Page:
XML: Whines and Battles - DTD's
Whats a DTD and why do I need one (or not)?
One of the keys to XML (and SGML) is the Document Type Definition (DTD), the specification for a particular class of documents. A DTD says what types of elements are meaningful for his type of document, and how they fit together. DTDs are important because they provide a basis for creating and managing whole groups of documents of the same type in a uniform way. This improves the quality of your information, because at least one source of error or confusion has been removed.
HTMLs use of DTDs was fairly static (see HTML DTDs) but in XML it is different: you actively choose whether or not to use a DTD. If your editing software is smart enough (or if you are accurate enough), you can omit any DTD and fabricate the markup on the fly to suit the occasion. It just has to follow the rules in the XML specification for DTD-less markup, known as standalone XML, so that browsers can read it without error. This is fairly straightforward:
For HTML, several different DTDs evolved (with associated specifications: 2.0, 3, 3.2, 4.0, Pro, etc), but they all defined broadly the same basic underlying markup, with the later ones adding more recent features.
Because current browsers are hard-wired to interpret only HTML markup and nothing else, silently ignoring markup they dont recognize, HTML DTDs tend to be used only by software which performs full SGML checking of the markup (validation), such as SoftQuads HoTMetaL editor, or other SGML-based formatting, conversion, or data management software.
If your pages dont need checked HTML, or if they have to use the features of a particular editor which generates it, or if you need some private markup recognized by a specific browser, then the answer to the question is that you probably dont want or need any DTD.
- All elements must have start-tags and end-tags even if
theres nothing between them (you cant omit things like
- In the special case of truly empty elements
(i.e., those that do not possess an end-tag at all)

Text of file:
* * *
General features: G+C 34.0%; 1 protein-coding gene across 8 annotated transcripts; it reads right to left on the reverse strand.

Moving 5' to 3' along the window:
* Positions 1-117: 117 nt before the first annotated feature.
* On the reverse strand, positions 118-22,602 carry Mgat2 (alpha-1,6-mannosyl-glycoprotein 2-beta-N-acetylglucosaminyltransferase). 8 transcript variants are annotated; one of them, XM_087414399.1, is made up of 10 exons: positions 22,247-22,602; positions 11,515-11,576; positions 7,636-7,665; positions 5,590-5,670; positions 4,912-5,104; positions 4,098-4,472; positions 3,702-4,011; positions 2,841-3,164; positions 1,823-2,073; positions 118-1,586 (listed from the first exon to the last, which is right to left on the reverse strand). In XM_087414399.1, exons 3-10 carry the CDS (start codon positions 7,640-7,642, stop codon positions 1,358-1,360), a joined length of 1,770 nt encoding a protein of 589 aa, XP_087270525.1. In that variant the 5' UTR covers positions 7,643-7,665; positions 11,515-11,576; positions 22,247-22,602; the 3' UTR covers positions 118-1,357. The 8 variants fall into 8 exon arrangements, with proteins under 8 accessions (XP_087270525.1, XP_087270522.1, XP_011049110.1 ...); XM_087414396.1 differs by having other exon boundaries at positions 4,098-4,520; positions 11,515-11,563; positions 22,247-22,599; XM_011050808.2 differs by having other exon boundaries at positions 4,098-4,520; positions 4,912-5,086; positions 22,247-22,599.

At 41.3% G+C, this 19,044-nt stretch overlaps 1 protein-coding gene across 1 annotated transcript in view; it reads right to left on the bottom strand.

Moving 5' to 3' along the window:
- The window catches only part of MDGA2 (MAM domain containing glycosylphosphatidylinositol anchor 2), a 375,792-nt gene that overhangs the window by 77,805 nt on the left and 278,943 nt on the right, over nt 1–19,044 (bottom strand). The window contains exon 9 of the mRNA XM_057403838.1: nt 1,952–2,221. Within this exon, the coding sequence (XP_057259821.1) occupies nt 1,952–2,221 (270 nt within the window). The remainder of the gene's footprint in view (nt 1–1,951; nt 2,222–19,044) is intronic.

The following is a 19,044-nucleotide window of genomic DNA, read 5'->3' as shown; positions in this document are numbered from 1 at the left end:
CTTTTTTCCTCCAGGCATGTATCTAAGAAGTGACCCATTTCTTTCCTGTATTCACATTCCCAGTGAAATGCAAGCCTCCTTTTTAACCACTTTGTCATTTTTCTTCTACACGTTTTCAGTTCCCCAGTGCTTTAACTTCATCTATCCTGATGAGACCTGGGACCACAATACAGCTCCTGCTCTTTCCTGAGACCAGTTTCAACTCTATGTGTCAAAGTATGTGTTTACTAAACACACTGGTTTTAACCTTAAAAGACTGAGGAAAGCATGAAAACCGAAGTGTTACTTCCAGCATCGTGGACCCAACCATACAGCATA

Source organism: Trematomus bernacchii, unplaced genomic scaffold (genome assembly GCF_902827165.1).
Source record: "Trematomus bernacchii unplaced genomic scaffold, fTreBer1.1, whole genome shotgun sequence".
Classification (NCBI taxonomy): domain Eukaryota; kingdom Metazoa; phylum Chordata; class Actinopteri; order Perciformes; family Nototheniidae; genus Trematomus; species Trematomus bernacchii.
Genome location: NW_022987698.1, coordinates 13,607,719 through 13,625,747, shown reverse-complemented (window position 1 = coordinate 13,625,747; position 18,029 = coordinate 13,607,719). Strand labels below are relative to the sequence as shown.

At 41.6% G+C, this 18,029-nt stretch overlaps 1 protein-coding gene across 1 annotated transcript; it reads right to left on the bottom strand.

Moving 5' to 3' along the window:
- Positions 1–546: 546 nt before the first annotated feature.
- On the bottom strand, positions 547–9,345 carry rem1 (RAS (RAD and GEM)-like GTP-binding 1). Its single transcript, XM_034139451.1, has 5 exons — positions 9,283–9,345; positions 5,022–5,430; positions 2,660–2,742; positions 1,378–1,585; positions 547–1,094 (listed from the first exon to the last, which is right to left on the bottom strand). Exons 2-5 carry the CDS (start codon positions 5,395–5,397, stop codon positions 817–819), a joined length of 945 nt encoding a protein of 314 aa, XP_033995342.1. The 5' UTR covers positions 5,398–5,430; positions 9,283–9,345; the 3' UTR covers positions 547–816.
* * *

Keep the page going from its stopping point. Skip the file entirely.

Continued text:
you can use the special form of abbreviation if you wish: a start tag
with a trailing slash, like
- Elements cannot overlap (same rule as for HTML): they
must be nested inside one another (so
<B>bold <I>italic</B></I>is an error: it must be
- You must put all attribute values in quotes, (e.g.,
<link to="http://www.foo.bar/">) and you cant have default values or automated type-recognition like
- You must use
- You have to tell XML processors that they should not expect a DTD anywhere, and if theres any special processing or formatting, you need to provide a stylesheet:
<?xml version="1.0" standalone="yes"?> <?xml-style href="quickmessage.xsl" type="text/xsl"?> <message stamp="1998-08-18T11:32:45.26+0000"> <to address="email@example.com">Mike</to> <text>Are you free for lunch at 1.00pm today?</text> <from address="firstname.lastname@example.org">Peter</from> </message>
But if you are going to create the same type of document again and again (and most people do seem to want to do this), its a lot easier if you use a standard structure (and vary the appearance with a stylesheet if you wish). A DTD provides this structure.
But youre not constrained to using an existing DTD: you can write your own, which is why so many groups of potential users are busy producing them. The example above represents a DTD which would look something like this:
<!ELEMENT message (to,text,from)> <!ATTLIST message stamp CDATA #REQUIRED> <!ELEMENT to (#PCDATA)> <!ATTLIST to address CDATA #REQUIRED> <!ELEMENT text (#PCDATA)> <!ELEMENT from (#PCDATA)> <!ATTLIST from address CDATA #REQUIRED>
The declaration for each element type provides an
expression which models what it may contain: usually either more
element types (here
to,text,from), or Parsed
Character Data (text), or possibly a mixture. Attribute lists are
declared giving an attribute type and default status (required,
implied, etc, or an actual default value). Any XML
system using this therefore knows which elements go where and
can use their names for matching with a style in a stylesheet, or
performing a search, or controlling your editor.
Comments are welcome
All Rights Reserved. Legal Notices.
Created: May 11, 1998
Revised: May 14, 1998